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It goes without saying that the honchos of the national security state weren’t exactly happy with Edward Snowden’s NSA revelations. Still, over the last year, the comments of such figures, politicians associated with them, and retirees from their world clearly channeling their feelings have had a striking quality: over-the-top vituperation. About the nicest thing anyone in that crew has had to say about Snowden is that he’s a “traitor” or — shades of the Cold War era (and of absurdity, since the State Department trapped him in the transit lounge of a Moscow airport by taking his passport away) — a “Russian spy.” And that’s the mild stuff. Such figures have also regularly called for his execution, for quite literally stringing him up from the old oak tree and letting him dangle in the breeze. Theirs has been a bloodcurdling collective performance that gives the word “visceral” new meaning.

Such a response to the way Snowden released batches of NSA documents to Glenn Greenwald, filmmaker Laura Poitras, and the Washington Post’s Barton Gellman calls for explanation. Here’s mine: the NSA’s goal in creating a global surveillance state was either utopian or dystopian (depending on your point of view), but in either case, breathtakingly totalistic. Its top officials meant to sweep up every electronic or online way one human being can communicate with others, and to develop the capability to surveil and track every inhabitant of the planet. From German Chancellor Angela Merkel and Brazilian President Dilma Rousseff to peasants with cell phones in the backlands of Afghanistan (not to speak of American citizens anywhere), no one was to be off the hook. Conceptually, there would be no exceptions. And the remarkable thing is how close the agency came to achieving this.

Whether consciously or not, however, the officials of the U.S. Intelligence Community did imagine one giant exception: themselves. No one outside the loop was supposed to know what they were doing. They alone on the planet were supposed to be unheard, unspied upon, and unsurveilled. The shock of Snowden’s revelations, I suspect, and the visceral reactions came, in part, from the discovery that such a system really did have no exceptions, not even them. In releasing the blueprint of their world, Snowden endangered nothing in the normal sense of the term, but that made him no less of a traitor to their exceptional world as they imagined it. What he ensured was that, as they surveil us, we can now in some sense track them. His act, in other words, dumped them in with the hoi polloi — with us — which, under the circumstances, was the ultimate insult and they responded accordingly.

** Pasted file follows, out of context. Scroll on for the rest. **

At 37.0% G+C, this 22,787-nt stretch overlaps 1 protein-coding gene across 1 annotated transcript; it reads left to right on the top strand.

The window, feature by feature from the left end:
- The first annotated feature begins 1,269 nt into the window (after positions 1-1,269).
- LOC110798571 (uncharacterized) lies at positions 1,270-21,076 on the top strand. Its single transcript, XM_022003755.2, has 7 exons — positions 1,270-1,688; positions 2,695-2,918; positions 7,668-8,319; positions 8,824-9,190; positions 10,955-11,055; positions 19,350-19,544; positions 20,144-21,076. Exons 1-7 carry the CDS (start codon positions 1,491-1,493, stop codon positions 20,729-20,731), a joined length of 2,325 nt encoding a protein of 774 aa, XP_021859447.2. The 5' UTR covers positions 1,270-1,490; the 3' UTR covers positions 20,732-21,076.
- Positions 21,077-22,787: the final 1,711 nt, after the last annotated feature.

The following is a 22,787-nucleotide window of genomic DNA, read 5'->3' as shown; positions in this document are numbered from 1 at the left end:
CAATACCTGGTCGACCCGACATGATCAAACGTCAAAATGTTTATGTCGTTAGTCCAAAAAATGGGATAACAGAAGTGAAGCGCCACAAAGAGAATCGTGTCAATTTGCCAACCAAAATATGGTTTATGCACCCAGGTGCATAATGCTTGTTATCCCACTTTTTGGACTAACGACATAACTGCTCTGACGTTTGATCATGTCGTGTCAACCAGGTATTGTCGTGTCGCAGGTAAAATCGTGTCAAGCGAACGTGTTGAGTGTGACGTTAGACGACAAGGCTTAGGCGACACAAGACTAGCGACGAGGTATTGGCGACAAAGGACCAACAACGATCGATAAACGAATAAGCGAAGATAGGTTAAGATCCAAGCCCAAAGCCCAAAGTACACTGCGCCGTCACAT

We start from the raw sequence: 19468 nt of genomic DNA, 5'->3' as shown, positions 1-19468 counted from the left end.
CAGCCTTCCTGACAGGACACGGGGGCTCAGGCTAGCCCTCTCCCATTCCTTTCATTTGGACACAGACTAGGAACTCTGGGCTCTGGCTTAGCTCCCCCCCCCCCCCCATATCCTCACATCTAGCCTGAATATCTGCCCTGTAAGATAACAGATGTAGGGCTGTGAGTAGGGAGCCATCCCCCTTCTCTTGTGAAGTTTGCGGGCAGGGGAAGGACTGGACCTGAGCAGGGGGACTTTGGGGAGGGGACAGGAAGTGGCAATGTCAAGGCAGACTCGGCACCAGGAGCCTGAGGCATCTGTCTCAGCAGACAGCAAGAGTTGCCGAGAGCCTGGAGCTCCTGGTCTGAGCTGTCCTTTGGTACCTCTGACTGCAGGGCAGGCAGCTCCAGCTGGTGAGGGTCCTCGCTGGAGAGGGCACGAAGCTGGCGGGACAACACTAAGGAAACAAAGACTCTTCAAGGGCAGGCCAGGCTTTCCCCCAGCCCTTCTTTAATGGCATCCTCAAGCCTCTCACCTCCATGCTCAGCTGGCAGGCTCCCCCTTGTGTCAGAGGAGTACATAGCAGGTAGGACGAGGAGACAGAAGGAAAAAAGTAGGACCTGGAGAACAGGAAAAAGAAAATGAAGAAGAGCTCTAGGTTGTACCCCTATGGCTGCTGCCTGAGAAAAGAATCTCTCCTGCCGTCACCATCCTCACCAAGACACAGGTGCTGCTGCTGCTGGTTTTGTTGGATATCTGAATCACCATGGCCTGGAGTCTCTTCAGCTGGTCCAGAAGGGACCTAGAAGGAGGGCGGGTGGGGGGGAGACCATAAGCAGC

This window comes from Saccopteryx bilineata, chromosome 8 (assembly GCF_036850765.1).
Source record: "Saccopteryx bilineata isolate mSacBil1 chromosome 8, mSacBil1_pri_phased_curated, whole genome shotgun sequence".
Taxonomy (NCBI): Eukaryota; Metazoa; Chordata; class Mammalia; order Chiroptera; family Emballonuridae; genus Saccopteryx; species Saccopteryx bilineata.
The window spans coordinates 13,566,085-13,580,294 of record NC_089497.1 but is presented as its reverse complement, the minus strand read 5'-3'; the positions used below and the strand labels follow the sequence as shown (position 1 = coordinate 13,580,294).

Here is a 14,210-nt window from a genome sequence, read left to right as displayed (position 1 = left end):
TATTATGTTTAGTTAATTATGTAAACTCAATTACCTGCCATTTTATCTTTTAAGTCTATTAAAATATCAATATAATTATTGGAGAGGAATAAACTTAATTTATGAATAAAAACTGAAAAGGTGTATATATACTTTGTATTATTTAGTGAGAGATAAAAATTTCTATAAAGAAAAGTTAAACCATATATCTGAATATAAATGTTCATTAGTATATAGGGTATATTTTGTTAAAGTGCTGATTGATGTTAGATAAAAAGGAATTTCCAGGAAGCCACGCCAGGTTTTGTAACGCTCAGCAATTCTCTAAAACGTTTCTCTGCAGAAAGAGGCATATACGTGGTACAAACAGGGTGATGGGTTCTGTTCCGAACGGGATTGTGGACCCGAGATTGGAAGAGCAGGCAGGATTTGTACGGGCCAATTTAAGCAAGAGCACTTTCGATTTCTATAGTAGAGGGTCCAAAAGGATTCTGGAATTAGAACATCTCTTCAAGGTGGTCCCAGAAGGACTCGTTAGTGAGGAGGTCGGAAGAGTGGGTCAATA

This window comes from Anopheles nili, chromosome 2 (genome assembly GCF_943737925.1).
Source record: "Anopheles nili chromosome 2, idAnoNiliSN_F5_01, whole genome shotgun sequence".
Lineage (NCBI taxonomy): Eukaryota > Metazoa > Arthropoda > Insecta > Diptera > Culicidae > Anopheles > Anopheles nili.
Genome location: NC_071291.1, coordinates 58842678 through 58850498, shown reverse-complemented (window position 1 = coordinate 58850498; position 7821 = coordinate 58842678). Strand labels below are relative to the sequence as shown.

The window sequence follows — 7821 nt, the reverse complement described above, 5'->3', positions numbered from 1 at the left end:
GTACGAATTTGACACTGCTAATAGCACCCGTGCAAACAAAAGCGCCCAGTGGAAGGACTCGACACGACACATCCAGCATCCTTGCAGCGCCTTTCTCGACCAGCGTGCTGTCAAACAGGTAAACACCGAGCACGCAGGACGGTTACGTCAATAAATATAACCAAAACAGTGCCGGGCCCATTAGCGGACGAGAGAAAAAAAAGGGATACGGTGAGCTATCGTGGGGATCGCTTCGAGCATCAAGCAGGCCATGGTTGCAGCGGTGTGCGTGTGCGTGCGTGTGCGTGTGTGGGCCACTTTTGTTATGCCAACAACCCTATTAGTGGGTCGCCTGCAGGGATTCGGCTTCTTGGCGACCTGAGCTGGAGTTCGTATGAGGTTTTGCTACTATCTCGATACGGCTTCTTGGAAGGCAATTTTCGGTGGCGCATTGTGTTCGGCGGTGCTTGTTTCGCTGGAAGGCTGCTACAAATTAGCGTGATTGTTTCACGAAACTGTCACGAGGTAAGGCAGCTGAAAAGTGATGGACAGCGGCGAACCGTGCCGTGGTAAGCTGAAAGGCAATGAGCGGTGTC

An allied explanation lurks in Noam Chomsky’s latest TomDispatch post. If the “security” in national security means not the security of the American people but, as he suggests, of those who run the national security state, and if secrecy is the attribute of power, then Edward Snowden broke their code of secrecy and exposed power itself to the light in a devastating and deflating way. No wonder the reaction to him was so bloodthirsty and vitriolic. Chomsky himself has an unsettling way of exposing various worlds of power, especially American power, to the light with similarly deflating results. He’s been doing it for half a century and only gets better.

(Republished from TomDispatch by permission of author or representative)
• Category: Foreign Policy • Tags: Government Surveillance 
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  1. At this juncture, we have a remarkable convergence of insight, with Chomsky echoing the libertarian Randolph Bourne’s finding that “War is the health of the state.” Chomsky may be right that the Republican Party is more wholly committed to big capital and its war industry donorists – say 99% to the Democrats’ 98%.

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  2. Matt says:

    Fran Macadam,

    Randolph Bourne wasn’t a “libertarian”. He was a Deweyan Progressive, who split with Dewey over the latter’s support for US involvement in WWI.

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  3. Dave37 says:

    Any intelligence agency will want to capture any and all it can, that’s just the philosophy of any IA. The usual problem is that they don’t know if they have gotten anything and if they do, they usually don’t want to act on it so that they can keep listening in on it. The result seems to be nothing much gets done except collecting a lot of stuff. Room for abuse, sure, sooner or later but there is always the possibility they will get something spectacular though I supect it would get lost in the pipeline somewhere. The problem with Snowden, in my opinion, is that they should have given him amnesty instead of driving him into the Russian’s arms. So much for intelligence. Maybe Chomsky is insightful on this matter but it just seems to me like business as usual for the bureaucracy in Washington.

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  4. Justin Raimondo invokes Bourne as libertarian. His justified suspicion of big government argues for the assessment. But never no mind – a bigger point is that there is a convergence of opinion against America’s war addiction and its frequent relapses across all political boundaries. There was a time in the past, when it was a majority consensus that “a totalitarian dictatorship, by its very nature, works in great secrecy and knows how to preserve that secrecy from prying eyes,” as historian William R. Shirer observed, and there are signs that it may become so again. As in Germany, the extent of organization of terror, treachery, intrigues, motives and lawlessness were only revealed by secret documents being exposed.

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